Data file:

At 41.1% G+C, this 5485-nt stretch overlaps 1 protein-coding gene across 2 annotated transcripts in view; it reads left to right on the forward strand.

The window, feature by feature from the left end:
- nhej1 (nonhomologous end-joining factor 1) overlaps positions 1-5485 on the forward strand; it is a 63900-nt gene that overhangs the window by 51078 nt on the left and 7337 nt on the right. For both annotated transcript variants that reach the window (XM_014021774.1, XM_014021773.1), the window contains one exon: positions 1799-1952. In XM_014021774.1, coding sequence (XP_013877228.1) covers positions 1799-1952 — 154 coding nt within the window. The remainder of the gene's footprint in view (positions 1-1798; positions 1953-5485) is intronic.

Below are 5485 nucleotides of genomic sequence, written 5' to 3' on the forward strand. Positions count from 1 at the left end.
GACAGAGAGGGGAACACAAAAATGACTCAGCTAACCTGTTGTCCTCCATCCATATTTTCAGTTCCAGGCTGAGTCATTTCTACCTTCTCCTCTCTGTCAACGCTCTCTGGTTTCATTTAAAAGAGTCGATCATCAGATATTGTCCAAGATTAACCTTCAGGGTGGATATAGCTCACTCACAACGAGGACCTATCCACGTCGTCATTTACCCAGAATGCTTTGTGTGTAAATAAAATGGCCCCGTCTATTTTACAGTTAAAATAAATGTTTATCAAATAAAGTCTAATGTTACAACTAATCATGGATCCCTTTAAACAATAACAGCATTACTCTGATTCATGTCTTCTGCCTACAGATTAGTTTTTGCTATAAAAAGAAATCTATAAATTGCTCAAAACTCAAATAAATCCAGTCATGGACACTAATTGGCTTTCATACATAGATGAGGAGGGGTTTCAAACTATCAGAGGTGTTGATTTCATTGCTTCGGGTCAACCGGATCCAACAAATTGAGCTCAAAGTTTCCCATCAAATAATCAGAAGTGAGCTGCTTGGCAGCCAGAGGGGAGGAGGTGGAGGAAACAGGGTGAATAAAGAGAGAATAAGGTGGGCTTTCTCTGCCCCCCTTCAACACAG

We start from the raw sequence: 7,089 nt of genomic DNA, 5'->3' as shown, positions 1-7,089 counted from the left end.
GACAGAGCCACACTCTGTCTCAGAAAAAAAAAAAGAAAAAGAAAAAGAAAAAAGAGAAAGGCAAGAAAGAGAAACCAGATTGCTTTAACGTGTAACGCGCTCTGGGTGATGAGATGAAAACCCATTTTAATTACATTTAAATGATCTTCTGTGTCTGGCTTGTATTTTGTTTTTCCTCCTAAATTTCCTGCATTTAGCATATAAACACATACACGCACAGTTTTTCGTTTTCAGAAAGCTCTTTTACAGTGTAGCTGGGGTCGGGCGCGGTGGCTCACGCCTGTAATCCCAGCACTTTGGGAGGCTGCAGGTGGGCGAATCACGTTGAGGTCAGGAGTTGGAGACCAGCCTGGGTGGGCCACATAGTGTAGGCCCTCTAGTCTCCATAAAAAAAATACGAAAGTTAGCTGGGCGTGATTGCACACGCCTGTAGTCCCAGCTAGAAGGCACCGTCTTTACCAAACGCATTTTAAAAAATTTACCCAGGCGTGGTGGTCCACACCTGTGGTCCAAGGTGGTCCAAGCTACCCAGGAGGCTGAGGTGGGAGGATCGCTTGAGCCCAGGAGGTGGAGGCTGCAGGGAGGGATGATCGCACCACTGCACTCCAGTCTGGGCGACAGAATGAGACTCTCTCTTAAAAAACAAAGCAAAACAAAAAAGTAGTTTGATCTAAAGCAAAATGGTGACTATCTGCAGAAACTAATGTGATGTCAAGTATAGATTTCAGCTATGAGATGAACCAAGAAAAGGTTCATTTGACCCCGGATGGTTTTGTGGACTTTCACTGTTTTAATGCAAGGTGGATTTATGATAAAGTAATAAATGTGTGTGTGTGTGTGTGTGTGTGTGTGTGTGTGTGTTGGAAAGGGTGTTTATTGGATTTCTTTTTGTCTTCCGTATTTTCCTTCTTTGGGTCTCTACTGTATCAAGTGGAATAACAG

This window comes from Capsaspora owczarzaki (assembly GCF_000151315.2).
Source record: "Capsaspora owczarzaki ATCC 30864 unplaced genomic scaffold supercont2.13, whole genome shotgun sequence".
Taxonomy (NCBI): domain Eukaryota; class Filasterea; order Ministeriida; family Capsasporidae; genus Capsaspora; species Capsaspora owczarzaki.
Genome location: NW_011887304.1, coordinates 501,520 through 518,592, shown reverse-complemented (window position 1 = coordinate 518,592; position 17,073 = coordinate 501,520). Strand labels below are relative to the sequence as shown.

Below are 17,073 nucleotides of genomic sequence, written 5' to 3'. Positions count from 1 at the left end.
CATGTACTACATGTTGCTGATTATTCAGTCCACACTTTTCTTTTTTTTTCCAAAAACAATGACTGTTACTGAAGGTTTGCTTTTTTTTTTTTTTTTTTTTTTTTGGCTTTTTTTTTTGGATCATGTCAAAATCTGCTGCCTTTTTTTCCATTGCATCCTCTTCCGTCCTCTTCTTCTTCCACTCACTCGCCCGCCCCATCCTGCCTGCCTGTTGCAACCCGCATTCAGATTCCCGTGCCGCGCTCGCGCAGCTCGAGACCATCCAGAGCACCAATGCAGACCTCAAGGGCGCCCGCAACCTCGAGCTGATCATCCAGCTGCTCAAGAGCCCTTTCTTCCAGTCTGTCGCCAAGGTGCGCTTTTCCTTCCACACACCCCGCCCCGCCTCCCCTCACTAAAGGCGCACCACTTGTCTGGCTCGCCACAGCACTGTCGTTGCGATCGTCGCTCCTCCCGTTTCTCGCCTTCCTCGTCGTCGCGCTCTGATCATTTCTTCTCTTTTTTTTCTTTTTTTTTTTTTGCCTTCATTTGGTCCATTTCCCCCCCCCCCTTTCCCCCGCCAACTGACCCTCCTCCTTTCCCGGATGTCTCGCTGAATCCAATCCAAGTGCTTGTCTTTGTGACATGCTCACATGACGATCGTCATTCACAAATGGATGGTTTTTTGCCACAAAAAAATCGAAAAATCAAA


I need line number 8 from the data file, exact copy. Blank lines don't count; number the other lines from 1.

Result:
This window comes from Capsaspora owczarzaki (assembly GCF_000151315.2).